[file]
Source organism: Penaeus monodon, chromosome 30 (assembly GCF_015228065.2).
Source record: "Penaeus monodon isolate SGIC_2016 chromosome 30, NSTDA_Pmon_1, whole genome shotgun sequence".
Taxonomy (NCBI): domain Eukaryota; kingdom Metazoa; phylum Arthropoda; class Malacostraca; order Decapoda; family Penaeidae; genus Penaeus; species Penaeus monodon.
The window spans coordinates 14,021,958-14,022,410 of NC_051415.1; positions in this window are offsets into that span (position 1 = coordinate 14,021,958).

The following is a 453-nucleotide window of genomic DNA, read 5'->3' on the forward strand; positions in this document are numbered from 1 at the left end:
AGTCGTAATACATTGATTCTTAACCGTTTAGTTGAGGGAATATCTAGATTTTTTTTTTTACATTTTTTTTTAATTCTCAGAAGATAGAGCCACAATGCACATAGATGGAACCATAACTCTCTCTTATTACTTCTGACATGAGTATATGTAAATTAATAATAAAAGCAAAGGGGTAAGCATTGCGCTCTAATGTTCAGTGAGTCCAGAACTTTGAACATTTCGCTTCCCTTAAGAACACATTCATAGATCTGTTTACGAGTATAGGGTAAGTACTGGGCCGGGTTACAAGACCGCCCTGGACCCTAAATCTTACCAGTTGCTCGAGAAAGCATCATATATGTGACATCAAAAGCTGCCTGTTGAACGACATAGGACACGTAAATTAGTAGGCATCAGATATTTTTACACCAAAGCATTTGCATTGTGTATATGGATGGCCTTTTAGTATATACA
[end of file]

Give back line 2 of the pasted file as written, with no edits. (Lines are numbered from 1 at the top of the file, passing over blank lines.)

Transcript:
Source record: "Penaeus monodon isolate SGIC_2016 chromosome 30, NSTDA_Pmon_1, whole genome shotgun sequence".